11 November 2011

Parmenides after Trilling

For the most part I have come to understand, education today has little to do with learning, which is a continual and difficult process that must be boundless. Education today seems rather to have everything to do with achievement, which has a measure and an end. Learning means that there is no answer, but in education the answer is ubiquitous. Evidence for this exists everywhere in the structures of the school. There are finite classes that are bound by beginning and ending dates, at the former one is given a syllabus and at the latter a grade. Every class is structured to arrive at a conclusion that will lead clearly to the next day and follows immediately from the previous one. “What did I do wrong” is the question posed and not “what did I learn?” And at the semester’s end another check mark is made to the credit audit report and another step towards graduation is said to be completed. And it is on to the next class.
I wonder in what class students are taught that learning has no end and that learning ought to engage them in the mire and the muck of life rather than keep them from it. I have known them both, in fact, have appreciated my engagement in the rare air of philosophy and the rank remains of the world. Perhaps it is that I have lived a life of privilege and enjoyed the luxury of endless learning that inclines me to the former. In my life though I have often struggled I have not suffered. And perhaps that has led me to Thoreau more than Melville, though of late it is often to the darker side of Thoreau and Mt. Ktadn that I am attracted. I think Thoreau finally might have understood Moby Dick though he might have hated its implications.
In his lovely essay on George Santayana that seems to have been a review of a publication of his letters, Lionel Trilling expresses an admiration for Santayana’s ability to define himself in this American world. Trilling says that Santayana’s critique of the American poets who retreated to Europe, or of his Harvard friends who ‘petered out’ was “not that they were worn out by American life, not that they were hampered by economic circumstances, or perverted by bad ideals; it was that they did not know how to grasp and possess . . . did not know how to break their hearts on the idea of the hardness of the world, to admit the defeat which is requisite for any victory, to begin their effective life in the world by taking the point of view of the grave.” I think what Trilling refers to here is Santayana’s acknowledgement of the inability of these ‘poets’ to accept how difficult living in this world must be, and how that difficulty led to a certain tragic view of life that was wisdom. Finally, from that acceptance all goodness might come.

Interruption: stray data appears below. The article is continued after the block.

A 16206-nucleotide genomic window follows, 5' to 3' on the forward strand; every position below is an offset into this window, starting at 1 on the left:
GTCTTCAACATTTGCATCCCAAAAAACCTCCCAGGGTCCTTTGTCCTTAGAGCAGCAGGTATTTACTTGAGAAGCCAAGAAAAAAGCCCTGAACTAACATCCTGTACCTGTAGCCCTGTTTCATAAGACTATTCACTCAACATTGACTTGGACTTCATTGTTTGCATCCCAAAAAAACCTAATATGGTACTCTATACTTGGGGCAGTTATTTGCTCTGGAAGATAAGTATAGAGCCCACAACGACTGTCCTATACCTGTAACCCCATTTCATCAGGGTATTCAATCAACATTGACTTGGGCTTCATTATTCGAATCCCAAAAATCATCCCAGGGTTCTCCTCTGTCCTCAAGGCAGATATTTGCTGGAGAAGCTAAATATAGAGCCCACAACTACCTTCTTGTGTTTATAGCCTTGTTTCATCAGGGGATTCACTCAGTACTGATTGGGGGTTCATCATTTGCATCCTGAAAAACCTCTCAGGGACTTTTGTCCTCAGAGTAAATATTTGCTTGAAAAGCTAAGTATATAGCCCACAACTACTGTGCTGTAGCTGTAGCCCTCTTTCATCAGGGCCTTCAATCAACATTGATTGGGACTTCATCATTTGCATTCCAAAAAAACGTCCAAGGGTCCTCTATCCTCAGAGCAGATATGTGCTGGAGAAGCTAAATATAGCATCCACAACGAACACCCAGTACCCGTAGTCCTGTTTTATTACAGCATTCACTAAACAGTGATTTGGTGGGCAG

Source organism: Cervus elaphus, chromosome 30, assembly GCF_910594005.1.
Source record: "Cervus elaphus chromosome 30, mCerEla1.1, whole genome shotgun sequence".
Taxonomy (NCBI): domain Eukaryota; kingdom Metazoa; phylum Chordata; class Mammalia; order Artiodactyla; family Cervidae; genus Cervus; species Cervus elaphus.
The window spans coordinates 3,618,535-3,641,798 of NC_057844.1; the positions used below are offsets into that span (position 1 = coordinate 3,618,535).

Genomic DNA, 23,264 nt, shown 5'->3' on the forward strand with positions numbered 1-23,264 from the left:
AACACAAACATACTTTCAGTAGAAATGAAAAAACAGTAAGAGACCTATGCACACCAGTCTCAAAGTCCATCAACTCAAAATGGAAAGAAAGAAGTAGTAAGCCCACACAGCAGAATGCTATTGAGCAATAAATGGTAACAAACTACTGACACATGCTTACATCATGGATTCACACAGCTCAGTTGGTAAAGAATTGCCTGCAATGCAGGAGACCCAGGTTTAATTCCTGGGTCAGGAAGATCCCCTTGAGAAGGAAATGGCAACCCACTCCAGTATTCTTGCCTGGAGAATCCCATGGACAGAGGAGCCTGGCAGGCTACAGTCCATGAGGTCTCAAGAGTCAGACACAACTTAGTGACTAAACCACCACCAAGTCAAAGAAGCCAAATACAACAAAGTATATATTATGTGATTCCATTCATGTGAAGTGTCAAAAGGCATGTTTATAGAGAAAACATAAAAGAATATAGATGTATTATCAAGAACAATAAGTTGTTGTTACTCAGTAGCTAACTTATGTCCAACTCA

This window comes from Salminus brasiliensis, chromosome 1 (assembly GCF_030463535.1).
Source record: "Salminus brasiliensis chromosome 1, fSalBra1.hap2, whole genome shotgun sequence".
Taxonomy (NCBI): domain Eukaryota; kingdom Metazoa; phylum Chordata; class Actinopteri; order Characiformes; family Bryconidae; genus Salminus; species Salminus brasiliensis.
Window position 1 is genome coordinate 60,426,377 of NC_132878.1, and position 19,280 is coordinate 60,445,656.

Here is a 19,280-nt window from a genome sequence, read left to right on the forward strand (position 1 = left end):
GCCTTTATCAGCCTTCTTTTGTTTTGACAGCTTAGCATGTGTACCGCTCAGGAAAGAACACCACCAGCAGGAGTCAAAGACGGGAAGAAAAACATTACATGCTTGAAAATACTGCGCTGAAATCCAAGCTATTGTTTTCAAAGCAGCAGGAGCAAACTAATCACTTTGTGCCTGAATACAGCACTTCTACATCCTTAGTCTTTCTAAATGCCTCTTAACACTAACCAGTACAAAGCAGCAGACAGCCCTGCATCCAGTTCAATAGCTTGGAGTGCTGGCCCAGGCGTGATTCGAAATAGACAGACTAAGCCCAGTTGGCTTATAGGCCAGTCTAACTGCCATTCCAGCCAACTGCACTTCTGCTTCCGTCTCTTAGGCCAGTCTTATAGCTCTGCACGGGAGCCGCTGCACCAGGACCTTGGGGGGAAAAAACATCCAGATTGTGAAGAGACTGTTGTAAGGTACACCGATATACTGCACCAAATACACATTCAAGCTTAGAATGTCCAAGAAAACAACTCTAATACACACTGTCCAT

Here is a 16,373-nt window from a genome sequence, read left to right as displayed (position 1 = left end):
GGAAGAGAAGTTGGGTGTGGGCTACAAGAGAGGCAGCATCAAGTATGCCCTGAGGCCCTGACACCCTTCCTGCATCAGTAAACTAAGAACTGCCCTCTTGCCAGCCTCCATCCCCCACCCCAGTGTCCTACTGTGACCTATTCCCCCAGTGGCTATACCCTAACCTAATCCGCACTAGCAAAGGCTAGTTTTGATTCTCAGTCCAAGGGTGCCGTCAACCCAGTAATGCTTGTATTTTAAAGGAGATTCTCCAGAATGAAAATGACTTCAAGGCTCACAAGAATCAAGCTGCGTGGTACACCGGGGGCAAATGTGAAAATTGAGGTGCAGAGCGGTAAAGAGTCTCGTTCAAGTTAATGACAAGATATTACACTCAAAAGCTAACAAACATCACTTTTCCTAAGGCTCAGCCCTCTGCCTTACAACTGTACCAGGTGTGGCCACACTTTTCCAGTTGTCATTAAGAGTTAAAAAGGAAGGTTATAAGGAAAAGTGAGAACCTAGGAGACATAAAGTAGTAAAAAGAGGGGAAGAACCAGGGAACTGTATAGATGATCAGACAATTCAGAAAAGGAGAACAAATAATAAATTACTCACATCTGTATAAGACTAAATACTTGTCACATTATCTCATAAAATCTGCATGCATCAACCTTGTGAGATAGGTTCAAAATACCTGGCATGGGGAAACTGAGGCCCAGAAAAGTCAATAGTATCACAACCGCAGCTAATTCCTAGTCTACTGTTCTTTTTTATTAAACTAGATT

Thus it is that Santayana considers the smile of Parmenides, an ironic response to a young Socrates who complains about the “‘ideas’ of filth, rubbish, etc. with which he is surrounded and which he would avoid.” Parmenides and Santayana recognized that to be wise Socrates must accept his engagement in all ideas that stem from the world because that is finally where we must live. It might not be pleasant but it is certainly real. Perhaps my scherzo is a response to this view of the grave, especially as it follows the marche funebre.
And so I think my involvement in education has led me to appreciate that smile of Parmenides as in the classrooms I experience too many who would avoid the world’s hardness to find where they might comfortably rest their heads. 


Blogger Chuck Bille said...

Do you actually believe that there is a course out there where students are taught learning, or is it philosophical optimism on your part? Over the years, I’ve attended 6 different colleges and universities, and have never seen such a course offered. And there certainly isn’t such a class in any elementary or secondary school system in this country. I assume you’ve experienced a similar personal history.
I often wonder if learning isn’t an innate human attribute similar to music, mathematics, or even athletic abilities. Some of us can’t hold a note to save our lives, yet can perform unbelievable mathematical computations in our heads. Einstein couldn’t slam dunk a basketball, but he continues to have a tremendous impact on the study and advancement of science.
As a professor, I assume you have little, if any control over the students who enroll in your classes. Some of them may enjoy learning for the sake of learning, while the vast majority is there for a grade and advancement to the next course. While you live your life as an example of, and proponent for the accumulation of knowledge for knowledge’s sake; you’re surrounded by individuals with totally different value systems. Thank God for people like yourself…I have no interest in learning how to slam dunk a basketball!

13 November, 2011 16:22  

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